It may be possible for more data to arrive at the switch than the switch can deliver to the destination endpoint. For example, if each of the connections within a networked system has the same bandwidth, the switch can become overloaded if multiple source endpoints each transmit data at the same time to a single destination endpoint. Those of ordinary skill in the art will appreciate that the switch's delivery of data to the destination endpoint is limited by the bandwidth of the connection between the switch and the destination endpoint; whereas the amount of data that can arrive from multiple source endpoints is a function of the number of source endpoints that transmit data to the switch. In other words, if multiple source endpoints simultaneously attempt to transmit data to a single destination endpoint, the switch may be unable to deliver the received data over the single connection to the destination endpoint as quickly as the switch is receiving data over multiple connections from multiple source endpoints.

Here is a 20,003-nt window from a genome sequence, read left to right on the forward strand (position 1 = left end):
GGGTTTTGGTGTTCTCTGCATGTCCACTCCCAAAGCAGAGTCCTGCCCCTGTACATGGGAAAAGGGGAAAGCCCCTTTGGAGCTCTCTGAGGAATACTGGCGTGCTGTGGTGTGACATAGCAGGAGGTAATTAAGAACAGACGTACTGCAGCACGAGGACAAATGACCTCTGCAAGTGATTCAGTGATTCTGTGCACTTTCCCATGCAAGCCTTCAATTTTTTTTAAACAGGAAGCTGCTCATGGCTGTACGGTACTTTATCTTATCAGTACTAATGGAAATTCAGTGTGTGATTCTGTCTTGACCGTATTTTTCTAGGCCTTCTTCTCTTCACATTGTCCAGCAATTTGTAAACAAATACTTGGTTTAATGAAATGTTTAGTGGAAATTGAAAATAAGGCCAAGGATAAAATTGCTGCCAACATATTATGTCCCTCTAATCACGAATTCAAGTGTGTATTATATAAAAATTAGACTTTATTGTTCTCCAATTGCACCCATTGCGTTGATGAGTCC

Typical switches attempt to compensate for this potential issue by including buffer storage within the switch to store “backed-up” messages until they can be sent to the destination endpoint. However, if this buffer storage fills up, incoming messages for the destination endpoint may be dropped or lost. This condition is referred to as “switch saturation.” In conventional networked systems, such as transmission control protocol/internet protocol (“TCP/IP”) systems, switch saturation results in messages having to be resent by their respective source endpoints. This retransmission can slow down the processing of data by the networked system and degrade its performance. An improved technique for communicating in a networked system would be desirable.

BRIEF DESCRIPTION OF THE DRAWINGS

Advantages of the invention may become apparent upon reading the following detailed description and upon reference to the drawings in which:

FIG. 1 is a diagram of a networked system in accordance with embodiments of the present invention;